NewsBit: Week of October 15
Mac gaming receives a boost from GOG.com, Japanese Vita sales lag, The Old Republic details free-to-play, and more.
Click through for the biggest gaming news stories for the week of October 15:
GOG.com Brings Classic PC games to Mac
Good Old Games, a subsidiary of Polish developer/publisher CD Projekt Red which offers DRM-free digital downloads of classic PC games, is now selling titles for Mac.
According to a press release issued by the company, more than 50 games are now available for Mac via GOG.com, 28 of which are exclusive to the site. Mac titles available for download include Syndicate and the Ultima and Wing Commander series.
Per the press release, GOG.com Managing Director Guillaume Rambourg said the addition of Mac titles responds to demand from a growing base of Mac gamers.
"The Mac audience is growing and so is the demand for games for Mac OS," he said. "We have been selling the best games in history for PC for 4 years now, so we knew that one day we would have to address the [Mac gamers'] expectations."
Indeed, Mac gaming is becoming more prevalent, in part with help from Steam being ported to the platform in 2010.
Japanese Vita Sales Hit Record Low
The PlayStation Vita this week hit record low Japanese hardware sales, continuing a trend of declining financial success since its December 2011 Japanese release.
According to Media Create, a website which publishes Japanese video game sales figures, the Vita pushed only 6,134 units this week. Its predecessor, the PSP, sold more than twice as many at 15,107. Also per Media Create, the Vita sold 324,859 units at launch.
U.K. Sony executive Fergal Gara said to U.K. magazine MCV to expect successful Vita sales around Christmas, and to judge a console's success prior to the holiday season is "preposterous."
"We have got the cash to invest in terms of marketing and retail to really ignite it this Christmas," Gara said. "To start judging a console before it has had its first Christmas is preposterous, really. And we are giving it everything we have got."
BioWare Details Free-to-Play Model for Star Wars: The Old Republic
Star Wars: The Old Republic will offer a free-to-play option later this fall, and BioWare has updated the game's website with a laundry list of content the new option allows (and doesn't allow) access to.
Announced in July, free-to-play allows players to reach the level 50 cap but limits character creation options, inventory space, and access to certain in-game activities, to name a few. Additional access to limited features may be unlocked a la carte with "Cartel Coins," an in-game currency purchased with real money.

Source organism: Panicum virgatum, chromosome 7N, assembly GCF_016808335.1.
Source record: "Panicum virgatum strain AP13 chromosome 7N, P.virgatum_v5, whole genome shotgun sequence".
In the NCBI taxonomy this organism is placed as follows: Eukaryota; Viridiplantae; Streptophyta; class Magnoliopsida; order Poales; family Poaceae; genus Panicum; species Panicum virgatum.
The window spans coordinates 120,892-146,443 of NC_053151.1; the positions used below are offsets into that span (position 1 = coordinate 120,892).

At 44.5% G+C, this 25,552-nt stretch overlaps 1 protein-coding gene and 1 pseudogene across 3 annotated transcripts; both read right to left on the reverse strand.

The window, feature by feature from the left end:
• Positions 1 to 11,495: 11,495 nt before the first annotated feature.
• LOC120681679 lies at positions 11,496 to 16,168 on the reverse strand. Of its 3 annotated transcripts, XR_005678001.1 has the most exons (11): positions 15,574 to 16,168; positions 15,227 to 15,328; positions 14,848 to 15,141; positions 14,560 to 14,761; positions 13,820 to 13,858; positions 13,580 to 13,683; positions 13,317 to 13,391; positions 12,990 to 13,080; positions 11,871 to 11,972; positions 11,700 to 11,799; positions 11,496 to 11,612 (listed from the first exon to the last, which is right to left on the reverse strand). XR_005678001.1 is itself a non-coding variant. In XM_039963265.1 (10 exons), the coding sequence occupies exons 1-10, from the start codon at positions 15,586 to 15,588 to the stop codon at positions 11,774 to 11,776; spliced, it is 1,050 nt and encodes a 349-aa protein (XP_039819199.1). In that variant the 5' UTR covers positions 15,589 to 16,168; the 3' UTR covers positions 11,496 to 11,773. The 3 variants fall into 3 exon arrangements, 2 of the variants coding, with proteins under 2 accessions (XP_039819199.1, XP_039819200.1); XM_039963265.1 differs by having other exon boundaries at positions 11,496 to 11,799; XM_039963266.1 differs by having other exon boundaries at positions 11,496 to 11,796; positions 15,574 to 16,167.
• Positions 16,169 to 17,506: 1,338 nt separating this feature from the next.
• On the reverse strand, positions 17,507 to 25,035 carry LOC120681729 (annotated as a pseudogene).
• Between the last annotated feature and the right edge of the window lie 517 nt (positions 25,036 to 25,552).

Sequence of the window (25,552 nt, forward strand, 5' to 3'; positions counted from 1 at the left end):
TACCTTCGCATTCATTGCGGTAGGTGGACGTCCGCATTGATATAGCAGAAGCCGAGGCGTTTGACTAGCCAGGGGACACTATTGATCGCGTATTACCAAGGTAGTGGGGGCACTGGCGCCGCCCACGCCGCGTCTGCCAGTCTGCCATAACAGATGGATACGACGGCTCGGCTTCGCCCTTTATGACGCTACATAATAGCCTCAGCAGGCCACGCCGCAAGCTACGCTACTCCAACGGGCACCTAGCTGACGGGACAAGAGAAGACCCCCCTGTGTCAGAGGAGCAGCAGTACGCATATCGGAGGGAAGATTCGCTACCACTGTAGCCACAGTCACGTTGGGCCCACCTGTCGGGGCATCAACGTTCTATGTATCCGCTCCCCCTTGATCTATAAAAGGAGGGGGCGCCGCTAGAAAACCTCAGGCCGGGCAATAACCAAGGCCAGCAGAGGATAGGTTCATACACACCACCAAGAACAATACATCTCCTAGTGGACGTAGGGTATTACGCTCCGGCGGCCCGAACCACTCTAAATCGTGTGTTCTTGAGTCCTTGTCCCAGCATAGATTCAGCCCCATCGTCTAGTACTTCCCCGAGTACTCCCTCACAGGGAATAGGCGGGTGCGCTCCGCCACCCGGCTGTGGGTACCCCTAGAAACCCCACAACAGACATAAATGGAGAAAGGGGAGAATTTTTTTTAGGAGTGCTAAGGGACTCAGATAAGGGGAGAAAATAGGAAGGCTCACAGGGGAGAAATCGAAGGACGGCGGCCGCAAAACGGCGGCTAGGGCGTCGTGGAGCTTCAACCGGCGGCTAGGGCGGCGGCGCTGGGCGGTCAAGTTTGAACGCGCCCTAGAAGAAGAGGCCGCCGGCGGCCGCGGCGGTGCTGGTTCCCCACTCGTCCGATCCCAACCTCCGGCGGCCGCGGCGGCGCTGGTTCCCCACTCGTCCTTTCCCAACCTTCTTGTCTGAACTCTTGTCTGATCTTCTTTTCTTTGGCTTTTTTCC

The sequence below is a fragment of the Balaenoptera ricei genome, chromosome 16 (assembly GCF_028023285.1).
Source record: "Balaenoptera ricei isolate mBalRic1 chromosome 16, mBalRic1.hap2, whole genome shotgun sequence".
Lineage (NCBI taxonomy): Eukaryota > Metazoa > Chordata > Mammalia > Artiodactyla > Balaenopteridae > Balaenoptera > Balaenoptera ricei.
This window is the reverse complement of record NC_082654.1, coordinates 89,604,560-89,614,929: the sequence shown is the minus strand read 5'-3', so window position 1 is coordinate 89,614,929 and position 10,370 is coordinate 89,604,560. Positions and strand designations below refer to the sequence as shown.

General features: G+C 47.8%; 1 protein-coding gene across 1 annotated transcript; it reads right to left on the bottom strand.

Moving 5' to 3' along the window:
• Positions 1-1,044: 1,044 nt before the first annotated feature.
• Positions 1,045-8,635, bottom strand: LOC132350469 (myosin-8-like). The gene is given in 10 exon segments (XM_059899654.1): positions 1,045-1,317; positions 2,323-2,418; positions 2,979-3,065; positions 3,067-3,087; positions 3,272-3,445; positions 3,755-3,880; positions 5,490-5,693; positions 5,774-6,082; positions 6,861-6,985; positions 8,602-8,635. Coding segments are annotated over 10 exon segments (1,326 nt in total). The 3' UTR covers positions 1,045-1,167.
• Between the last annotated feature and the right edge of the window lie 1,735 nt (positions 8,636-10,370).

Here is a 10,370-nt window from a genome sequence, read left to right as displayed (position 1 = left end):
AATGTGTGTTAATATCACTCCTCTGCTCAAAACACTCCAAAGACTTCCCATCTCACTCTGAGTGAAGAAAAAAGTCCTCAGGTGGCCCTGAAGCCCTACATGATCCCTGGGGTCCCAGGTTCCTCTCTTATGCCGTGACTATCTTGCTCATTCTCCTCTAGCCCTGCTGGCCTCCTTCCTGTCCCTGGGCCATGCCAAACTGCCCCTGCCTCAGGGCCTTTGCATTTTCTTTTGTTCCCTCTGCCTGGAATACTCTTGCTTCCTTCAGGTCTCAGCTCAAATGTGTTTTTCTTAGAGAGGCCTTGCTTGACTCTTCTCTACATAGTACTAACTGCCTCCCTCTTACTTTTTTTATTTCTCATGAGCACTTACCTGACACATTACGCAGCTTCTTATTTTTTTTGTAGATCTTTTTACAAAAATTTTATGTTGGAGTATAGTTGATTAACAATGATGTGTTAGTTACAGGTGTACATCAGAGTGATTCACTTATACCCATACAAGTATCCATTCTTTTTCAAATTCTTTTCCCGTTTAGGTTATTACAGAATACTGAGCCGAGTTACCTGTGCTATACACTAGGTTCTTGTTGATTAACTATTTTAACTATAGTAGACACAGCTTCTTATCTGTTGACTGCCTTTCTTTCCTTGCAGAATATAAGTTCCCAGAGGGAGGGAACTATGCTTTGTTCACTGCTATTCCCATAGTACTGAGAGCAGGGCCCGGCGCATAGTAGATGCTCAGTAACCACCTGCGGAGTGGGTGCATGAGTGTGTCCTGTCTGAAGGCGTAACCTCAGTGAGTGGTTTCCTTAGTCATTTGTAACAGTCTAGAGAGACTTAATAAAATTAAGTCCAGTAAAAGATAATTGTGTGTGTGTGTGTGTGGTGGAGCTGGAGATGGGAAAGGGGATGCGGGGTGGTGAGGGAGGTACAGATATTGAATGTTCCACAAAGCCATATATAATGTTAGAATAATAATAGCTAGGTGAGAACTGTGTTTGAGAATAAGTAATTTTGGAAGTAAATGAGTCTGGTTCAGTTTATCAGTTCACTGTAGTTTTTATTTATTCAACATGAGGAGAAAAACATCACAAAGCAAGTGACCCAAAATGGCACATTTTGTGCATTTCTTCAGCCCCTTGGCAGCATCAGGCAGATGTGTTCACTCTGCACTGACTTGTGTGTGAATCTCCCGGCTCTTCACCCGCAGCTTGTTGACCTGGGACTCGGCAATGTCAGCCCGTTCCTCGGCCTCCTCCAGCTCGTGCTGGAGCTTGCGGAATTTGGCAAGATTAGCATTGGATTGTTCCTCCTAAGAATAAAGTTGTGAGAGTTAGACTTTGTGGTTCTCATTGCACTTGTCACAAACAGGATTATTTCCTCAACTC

A subscription option awarding unlimited access to all content will continue to be available after free-to-play launches.
Star Wars: The Old Republic is said to be the most expensive video game ever developed, with estimates from between $150 and $200 million. Positive critical reviews and a large initial subscriber base gave it a strong launch. As reported by CVG in July, however, a representative from publisher Electronic Arts confirmed declining subscriptions, and free-to-play is likely an attempt to reverse the decline.
4A Games Drops Multiplayer from Metro: Last Light
A multiplayer mode announced for Metro: Last Light is no longer being pursued, developer 4A Games has revealed via the game's official blog.
According to the blog, a small team had been designing multiplayer concepts throughout the game's development, but the mode never entered full production. Although not ruling out multiplayer as a post-launch feature, the developer says it is no longer thinking about anything beyond the single-player campaign and concedes the announcement was probably pre-mature.
"We are gamers at the studio and really wanted to bring the world of Metro to life in a multiplayer environment," the post says. "In hindsight, it was probably a mistake to announce it when we did," it continues.
Metro: Last Light, the follow-up to 2010's Metro 2033 is targeted for an "early 2013" release.
Nintendo Cuts Wii MSRP by $30, Adds Wii Sports Resort
With less than one month until Nintendo launches the Wii U, the company has announced a $30 MSRP price drop for the original Wii.
The new Wii bundle includes a black console and both Wii Sports and Wii Sports Resort packaged together on a single disc for $129.99, according to a press release issued by the company.
Gamers considering a purchase at the new price may wish to note Nintendo dropped backward compatibility for GameCube games from the console in late 2011.
According to sales data released by Nintendo in June, the company has shipped 96.56 million Wii consoles to date. The Wii's successor, the Wii U, is scheduled to launch November 18 with two different SKUs, one for $299.99 and one for $349.99.